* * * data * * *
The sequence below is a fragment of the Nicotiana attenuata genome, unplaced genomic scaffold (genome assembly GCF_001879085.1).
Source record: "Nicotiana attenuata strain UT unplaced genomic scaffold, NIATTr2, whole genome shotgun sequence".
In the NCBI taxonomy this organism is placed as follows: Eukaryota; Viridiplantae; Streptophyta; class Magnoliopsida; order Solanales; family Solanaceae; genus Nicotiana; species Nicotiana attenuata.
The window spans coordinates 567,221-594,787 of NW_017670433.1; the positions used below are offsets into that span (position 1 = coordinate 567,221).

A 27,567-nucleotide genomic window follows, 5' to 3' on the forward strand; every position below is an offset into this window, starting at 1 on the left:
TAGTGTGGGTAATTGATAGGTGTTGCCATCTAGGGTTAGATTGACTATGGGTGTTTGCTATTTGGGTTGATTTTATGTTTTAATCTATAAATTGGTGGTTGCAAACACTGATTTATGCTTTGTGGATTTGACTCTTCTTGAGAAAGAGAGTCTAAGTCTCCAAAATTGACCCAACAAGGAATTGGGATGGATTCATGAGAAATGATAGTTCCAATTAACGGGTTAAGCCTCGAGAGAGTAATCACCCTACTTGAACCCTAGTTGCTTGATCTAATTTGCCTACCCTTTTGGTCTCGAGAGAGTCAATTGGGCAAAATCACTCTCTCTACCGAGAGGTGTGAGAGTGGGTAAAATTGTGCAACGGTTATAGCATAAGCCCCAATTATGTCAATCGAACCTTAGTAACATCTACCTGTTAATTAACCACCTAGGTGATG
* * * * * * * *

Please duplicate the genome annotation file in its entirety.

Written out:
The sequence below is a fragment of the Nicotiana attenuata genome, unplaced genomic scaffold (genome assembly GCF_001879085.1).
Source record: "Nicotiana attenuata strain UT unplaced genomic scaffold, NIATTr2, whole genome shotgun sequence".
In the NCBI taxonomy this organism is placed as follows: Eukaryota; Viridiplantae; Streptophyta; class Magnoliopsida; order Solanales; family Solanaceae; genus Nicotiana; species Nicotiana attenuata.
The window spans coordinates 567,221-594,787 of NW_017670433.1; the positions used below are offsets into that span (position 1 = coordinate 567,221).

A 27,567-nucleotide genomic window follows, 5' to 3' on the forward strand; every position below is an offset into this window, starting at 1 on the left:
TAGTGTGGGTAATTGATAGGTGTTGCCATCTAGGGTTAGATTGACTATGGGTGTTTGCTATTTGGGTTGATTTTATGTTTTAATCTATAAATTGGTGGTTGCAAACACTGATTTATGCTTTGTGGATTTGACTCTTCTTGAGAAAGAGAGTCTAAGTCTCCAAAATTGACCCAACAAGGAATTGGGATGGATTCATGAGAAATGATAGTTCCAATTAACGGGTTAAGCCTCGAGAGAGTAATCACCCTACTTGAACCCTAGTTGCTTGATCTAATTTGCCTACCCTTTTGGTCTCGAGAGAGTCAATTGGGCAAAATCACTCTCTCTACCGAGAGGTGTGAGAGTGGGTAAAATTGTGCAACGGTTATAGCATAAGCCCCAATTATGTCAATCGAACCTTAGTAACATCTACCTGTTAATTAACCACCTAGGTGATG